Newly published book: “L’amour Encore” (Love Again) now available on Blurb

Book description L’Amour Encore (Love Again) is a flip-book based on entries in an artist’s sketchbook. It is an accounting of love and art, and a meditation on life. The pages become like mantras to self; sayings and memories that become a long-form poem over an extended period of time.

“L’amour Encore” is also a short film.

Author website http://www.maladobaldwin.com
Category Arts & Photography Books
Language English, French


I was invited to share my films at FAIR Miami, December 2017 – An all female art fair running concurrently to Art Basel. Thank you extraordinary curator Micol Hebron – and co-collaborator Sarah Walko.

Still from: LUX/NOX an Alchemical Journey, by Malado Baldwin and Sarah Walko


Miranda July / Joanie-for-Jackie Film Archive

One of my early films “Day Ditty”  (1997) was recently acquired by the Getty Museum as a part of Miranda July’s Joanie-for-Jackie feminist film archive. See the page here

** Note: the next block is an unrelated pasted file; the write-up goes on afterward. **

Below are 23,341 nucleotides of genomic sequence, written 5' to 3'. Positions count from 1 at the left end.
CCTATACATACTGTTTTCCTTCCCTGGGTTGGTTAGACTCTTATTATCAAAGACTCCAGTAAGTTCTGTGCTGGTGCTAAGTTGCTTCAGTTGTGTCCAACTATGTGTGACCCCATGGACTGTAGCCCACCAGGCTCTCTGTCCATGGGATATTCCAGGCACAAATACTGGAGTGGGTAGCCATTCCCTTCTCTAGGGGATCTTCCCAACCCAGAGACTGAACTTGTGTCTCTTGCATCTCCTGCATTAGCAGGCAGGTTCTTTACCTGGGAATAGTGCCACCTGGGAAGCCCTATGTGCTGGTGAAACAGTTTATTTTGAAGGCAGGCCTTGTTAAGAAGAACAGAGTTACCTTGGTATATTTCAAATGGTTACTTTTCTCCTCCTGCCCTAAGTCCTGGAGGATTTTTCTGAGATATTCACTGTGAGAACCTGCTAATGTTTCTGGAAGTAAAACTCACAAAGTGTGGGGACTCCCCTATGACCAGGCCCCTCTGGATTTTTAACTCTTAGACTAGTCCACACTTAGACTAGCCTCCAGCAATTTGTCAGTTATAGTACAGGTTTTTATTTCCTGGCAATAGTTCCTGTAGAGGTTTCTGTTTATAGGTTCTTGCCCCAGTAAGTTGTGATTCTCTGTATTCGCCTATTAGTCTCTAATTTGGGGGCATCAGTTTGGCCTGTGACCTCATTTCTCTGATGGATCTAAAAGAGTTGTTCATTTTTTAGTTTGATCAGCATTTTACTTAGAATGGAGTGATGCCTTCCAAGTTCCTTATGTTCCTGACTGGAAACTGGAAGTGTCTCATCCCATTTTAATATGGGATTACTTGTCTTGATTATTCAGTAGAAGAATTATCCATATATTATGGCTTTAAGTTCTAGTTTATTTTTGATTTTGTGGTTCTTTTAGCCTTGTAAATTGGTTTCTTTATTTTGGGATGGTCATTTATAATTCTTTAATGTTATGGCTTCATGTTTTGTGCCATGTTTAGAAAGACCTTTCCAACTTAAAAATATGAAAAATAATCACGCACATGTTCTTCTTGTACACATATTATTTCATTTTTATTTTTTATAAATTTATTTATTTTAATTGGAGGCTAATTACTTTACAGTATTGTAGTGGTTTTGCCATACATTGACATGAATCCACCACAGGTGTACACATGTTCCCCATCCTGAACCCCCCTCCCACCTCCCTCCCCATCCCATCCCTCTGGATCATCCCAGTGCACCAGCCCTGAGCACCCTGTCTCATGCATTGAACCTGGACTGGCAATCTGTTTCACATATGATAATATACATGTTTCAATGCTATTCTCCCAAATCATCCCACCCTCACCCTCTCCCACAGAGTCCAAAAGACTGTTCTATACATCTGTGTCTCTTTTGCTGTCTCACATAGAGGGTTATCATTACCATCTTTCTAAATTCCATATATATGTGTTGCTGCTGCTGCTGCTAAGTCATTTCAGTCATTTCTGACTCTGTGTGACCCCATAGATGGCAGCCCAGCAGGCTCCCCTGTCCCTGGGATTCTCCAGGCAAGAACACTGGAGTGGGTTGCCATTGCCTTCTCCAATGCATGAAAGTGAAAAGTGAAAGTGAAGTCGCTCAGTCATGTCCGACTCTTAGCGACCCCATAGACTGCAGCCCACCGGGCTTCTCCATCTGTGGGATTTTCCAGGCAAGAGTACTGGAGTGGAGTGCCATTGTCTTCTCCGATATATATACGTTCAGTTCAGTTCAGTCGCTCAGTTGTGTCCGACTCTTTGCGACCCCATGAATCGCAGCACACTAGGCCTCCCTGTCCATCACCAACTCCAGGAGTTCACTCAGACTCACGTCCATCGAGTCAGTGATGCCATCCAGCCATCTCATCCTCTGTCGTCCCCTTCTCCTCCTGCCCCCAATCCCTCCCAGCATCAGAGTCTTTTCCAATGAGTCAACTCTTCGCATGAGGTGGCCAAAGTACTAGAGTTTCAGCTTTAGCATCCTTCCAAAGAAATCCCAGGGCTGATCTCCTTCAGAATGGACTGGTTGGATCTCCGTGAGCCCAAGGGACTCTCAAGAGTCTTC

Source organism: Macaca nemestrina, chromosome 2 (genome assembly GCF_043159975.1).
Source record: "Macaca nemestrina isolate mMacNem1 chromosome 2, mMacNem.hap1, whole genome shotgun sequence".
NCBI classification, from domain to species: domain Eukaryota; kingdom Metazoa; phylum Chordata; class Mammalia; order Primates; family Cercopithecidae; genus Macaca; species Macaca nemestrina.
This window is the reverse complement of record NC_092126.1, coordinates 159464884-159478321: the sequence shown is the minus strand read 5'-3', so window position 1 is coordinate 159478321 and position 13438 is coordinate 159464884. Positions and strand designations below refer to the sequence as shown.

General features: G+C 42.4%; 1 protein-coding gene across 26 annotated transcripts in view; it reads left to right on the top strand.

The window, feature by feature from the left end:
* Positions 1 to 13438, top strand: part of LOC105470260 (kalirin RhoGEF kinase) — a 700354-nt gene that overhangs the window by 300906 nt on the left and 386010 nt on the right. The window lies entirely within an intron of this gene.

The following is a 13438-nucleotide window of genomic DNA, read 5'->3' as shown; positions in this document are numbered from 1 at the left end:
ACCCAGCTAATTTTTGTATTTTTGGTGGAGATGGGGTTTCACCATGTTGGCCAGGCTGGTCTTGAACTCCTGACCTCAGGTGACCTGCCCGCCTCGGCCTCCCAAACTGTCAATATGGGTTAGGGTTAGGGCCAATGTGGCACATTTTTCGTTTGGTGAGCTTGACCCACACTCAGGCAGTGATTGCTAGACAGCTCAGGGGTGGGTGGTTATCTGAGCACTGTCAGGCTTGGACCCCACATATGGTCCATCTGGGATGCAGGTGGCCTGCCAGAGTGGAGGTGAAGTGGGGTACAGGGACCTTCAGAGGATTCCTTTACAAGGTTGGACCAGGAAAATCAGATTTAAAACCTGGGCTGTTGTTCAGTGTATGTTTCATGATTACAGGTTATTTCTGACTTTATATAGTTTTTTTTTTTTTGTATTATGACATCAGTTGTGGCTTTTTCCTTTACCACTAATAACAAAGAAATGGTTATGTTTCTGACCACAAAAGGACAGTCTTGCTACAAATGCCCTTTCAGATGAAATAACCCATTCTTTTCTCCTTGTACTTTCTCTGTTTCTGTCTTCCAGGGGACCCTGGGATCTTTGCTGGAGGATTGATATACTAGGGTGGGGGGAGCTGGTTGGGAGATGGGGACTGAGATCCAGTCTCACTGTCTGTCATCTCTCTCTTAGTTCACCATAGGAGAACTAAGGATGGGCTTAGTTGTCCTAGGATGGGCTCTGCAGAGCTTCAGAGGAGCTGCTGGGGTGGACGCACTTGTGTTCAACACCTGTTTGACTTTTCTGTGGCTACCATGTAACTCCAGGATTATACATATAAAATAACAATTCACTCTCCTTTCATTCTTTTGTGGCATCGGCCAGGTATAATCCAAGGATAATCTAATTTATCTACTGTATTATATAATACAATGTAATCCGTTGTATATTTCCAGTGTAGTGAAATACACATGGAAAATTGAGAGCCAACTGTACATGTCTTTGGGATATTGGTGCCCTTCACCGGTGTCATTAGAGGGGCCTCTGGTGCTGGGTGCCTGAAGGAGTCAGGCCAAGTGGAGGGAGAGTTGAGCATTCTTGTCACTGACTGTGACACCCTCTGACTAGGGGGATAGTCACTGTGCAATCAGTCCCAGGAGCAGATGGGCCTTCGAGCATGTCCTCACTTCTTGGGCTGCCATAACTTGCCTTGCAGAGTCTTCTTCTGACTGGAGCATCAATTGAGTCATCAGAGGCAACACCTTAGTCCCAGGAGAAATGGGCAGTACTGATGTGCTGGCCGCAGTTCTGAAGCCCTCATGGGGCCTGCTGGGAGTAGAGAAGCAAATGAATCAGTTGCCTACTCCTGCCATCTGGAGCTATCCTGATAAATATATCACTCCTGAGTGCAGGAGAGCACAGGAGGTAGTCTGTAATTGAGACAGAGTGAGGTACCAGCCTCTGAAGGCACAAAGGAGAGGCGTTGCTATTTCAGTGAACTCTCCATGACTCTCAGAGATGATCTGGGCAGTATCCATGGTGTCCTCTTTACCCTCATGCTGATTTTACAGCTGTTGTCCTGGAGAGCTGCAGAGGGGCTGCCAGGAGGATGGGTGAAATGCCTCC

A devotion to women and their complexities is at the heart of all of the creative endeavors undertaken by Miranda July, the artist, writer, filmmaker — and radically motivated movie mogul. The latter gig, begun in 1995, was inspired by the Riot Grrrl scene then raging in Portland, Ore. Frustrated by the casual misogyny of mainstream and indie films, July, who had routinely built communities around herself, launched the feminist video series Big Miss Moviola (later changed to Joanie 4 Jackie); the hope was to offer an antidote to Hollywood’s disinterest in the lives of women, and to open up a dialogue among girls, as music and fanzines were doing in the mid-’90s. Joanie 4 Jackie quietly thrived until the early 2000s, providing an intimate, easy and invaluable way for female artists to reveal and share their lives.

Twenty-two years after the project began, the Getty Research Institute in Los Angeles has acquired the Joanie 4 Jackie collection (some 300 videos, documentation and press materials) from July, contextualizing the project within feminist and queer history, alongside the archives of, among others, the Guerrilla Girls and Robert Mapplethorpe.”

-New York Times, January 30th 2017 –  full article here